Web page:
The first thing you notice when you approach the Pine Ridge Indian Reservation is the sky. It’s so big it feels like it should curve at the far edge, like the way the earth itself curves from space. But there is no edge, just an infinity of blue, God's own protective dome of sky, covering the only layer of life in the known universe.
And then, of course, you see the poverty. It’s what visitors like me always see first. And it’s impossible not to see it. The dilapidated trailers, the streams of trash strewn along the side of the road, an army of black plastic bags caught and dying on the fences, blown to tatters by the relentless wind, the endless line of shuttered store fronts in the dusty little reservation towns.
Pine Ridge is a place of desolation and hardship. Even the Indians will tell you that. (And for the record, that’s how the local people describe themselves. Indians. Or Lakota.)
But it is also a place of astounding beauty. Physical beauty, spiritual beauty, a place where pine breaks (for which Pine Ridge is named) ribbon through the stark prairie like huge prayer flags, and ordinary people engage in acts of compassion and sacrifice every day.
We have come here on a service trip, and serve we shall. We are a group from Warren Wilson College, ten students, four staff leaders (including me, the chaplain of the college) and three members of Conscious Alliance, a food-distribution agency based in Boulder, CO, with whom we are partnering in this venture.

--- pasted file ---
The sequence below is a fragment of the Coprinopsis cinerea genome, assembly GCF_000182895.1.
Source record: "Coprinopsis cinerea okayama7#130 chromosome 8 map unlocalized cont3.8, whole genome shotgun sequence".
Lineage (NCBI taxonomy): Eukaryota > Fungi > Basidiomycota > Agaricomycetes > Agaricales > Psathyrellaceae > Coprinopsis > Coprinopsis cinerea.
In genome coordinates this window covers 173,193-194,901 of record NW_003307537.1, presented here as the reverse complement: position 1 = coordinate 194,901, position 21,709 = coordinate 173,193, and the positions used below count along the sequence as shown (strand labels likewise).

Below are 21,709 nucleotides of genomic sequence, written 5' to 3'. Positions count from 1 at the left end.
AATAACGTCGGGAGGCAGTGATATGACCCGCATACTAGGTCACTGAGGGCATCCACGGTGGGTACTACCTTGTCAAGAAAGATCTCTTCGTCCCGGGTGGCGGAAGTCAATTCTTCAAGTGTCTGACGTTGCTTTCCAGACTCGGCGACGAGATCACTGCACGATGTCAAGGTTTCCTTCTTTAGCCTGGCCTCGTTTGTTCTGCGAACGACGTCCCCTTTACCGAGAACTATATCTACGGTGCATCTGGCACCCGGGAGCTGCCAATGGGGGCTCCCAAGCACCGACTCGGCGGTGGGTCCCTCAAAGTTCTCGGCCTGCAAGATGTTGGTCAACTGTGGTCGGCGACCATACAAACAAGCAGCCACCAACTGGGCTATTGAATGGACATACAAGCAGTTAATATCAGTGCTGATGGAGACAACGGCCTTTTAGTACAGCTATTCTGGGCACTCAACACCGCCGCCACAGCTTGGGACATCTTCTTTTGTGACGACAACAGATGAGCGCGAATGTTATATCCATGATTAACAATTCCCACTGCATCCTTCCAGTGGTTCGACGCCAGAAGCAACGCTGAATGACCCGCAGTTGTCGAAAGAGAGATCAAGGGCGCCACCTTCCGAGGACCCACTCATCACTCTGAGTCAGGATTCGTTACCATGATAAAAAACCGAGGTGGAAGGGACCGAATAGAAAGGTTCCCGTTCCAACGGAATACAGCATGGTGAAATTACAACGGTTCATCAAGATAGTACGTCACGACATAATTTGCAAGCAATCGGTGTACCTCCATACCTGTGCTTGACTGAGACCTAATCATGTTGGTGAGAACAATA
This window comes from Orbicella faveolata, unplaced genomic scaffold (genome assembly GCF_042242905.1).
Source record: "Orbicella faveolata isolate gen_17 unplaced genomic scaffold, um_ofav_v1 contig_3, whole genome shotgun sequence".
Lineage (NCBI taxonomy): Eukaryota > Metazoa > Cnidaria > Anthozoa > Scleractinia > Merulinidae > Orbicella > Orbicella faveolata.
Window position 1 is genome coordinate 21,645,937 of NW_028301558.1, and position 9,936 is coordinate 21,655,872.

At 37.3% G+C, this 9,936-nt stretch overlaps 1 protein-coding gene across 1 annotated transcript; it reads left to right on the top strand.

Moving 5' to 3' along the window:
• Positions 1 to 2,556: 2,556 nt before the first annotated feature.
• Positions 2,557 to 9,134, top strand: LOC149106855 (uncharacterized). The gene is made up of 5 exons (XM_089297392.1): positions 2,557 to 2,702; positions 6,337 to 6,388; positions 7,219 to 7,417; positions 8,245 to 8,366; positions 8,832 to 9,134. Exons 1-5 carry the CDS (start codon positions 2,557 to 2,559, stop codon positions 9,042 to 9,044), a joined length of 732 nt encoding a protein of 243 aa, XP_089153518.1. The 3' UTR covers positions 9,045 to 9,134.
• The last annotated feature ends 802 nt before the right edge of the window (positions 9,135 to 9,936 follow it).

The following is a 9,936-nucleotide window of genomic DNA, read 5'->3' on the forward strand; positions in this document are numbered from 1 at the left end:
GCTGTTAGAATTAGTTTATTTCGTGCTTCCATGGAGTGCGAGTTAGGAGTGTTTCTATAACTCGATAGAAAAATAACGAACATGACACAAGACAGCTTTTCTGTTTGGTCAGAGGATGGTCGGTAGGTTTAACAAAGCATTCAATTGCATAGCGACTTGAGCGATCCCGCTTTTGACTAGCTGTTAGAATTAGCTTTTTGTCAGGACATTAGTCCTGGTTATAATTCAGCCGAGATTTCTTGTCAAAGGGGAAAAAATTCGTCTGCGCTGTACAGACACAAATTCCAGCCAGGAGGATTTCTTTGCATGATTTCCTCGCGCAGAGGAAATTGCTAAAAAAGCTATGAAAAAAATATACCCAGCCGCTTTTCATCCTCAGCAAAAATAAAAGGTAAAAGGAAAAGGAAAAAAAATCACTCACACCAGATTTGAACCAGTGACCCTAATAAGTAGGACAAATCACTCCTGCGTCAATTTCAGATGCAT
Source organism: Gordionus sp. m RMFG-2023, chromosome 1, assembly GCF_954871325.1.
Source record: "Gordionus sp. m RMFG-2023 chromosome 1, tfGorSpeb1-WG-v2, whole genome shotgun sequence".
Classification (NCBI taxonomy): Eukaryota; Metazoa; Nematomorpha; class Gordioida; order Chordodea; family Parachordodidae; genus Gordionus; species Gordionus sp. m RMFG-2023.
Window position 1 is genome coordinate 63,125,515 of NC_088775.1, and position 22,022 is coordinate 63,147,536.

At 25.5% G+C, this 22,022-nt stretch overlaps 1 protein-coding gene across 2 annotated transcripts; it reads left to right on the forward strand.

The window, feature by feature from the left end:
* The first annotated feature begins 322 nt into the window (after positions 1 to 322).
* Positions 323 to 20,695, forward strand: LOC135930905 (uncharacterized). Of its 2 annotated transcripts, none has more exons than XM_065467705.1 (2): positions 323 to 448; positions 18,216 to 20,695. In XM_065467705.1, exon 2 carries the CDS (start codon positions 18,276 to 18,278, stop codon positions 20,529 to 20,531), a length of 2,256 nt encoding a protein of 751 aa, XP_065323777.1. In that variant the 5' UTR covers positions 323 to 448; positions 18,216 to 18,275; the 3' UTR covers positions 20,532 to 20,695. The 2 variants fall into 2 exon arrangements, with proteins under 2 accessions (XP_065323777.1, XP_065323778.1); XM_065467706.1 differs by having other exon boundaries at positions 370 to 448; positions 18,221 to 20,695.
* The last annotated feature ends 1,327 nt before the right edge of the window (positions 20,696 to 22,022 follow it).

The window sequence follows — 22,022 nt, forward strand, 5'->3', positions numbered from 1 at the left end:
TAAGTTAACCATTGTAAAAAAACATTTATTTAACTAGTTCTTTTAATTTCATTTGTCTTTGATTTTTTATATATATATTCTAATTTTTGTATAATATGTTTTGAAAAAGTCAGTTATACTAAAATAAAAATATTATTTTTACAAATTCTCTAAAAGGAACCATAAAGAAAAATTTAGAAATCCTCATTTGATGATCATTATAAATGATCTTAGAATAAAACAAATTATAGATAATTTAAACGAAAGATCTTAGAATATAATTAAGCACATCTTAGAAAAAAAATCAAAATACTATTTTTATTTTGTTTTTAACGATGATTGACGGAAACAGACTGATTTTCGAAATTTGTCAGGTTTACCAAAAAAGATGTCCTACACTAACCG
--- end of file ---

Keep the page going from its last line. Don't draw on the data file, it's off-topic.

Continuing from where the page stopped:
Today is Sunday. On this, our first morning, we helped unload roughly two tons of food -- a mountain of pasta, applesauce, baked beans, roast nuts, oatmeal, dried cherries, salsa -- from a 21 foot rental truck and into a storage shed on the property of Floyd and Natalie Hand.
The Hands are our hosts. Floyd is a “spiritual interpreter” for the Lakota, and both he and Natalie have made it their life’s work to help ease hunger on “the Rez” and to serve the Lakota people in every way they can, which includes inviting groups like us to come, to bring in and distribute truckloads of food and in return to learn about Lakota culture.
The food we distribute is only meant for emergencies. But there are always emergencies on the Rez. This is the poorest county in the United States. There are almost no jobs here. Money to buy food and pay heating bills is scarce. In the winter, the temperature can get to 40 below and it hovered down around zero just last week. When 30,000 people live this far out from basic services, surviving this close to the edge, every day is a kind of emergency.
In addition to serving as chaplain to the college, I’m also the pastor of the Warren Wilson Presbyterian Church. At the very time “my” congregation was in the midst of the 11:00 worship service, I was hauling pasta sauce and pinto beans from the back of a truck. I wouldn’t trade the opportunity to serve my congregation for a vault full of rubies, and I love preaching nearly every Sunday, doing what I can to feed my own flock.
But I have to say that it felt good to put legs on – or my back in to – what I believe. Knowing that the boxes of food we packed today will help keep at bay the wolf of hunger that stalks this country was deeply satisfying, and felt like its own kind of sermon.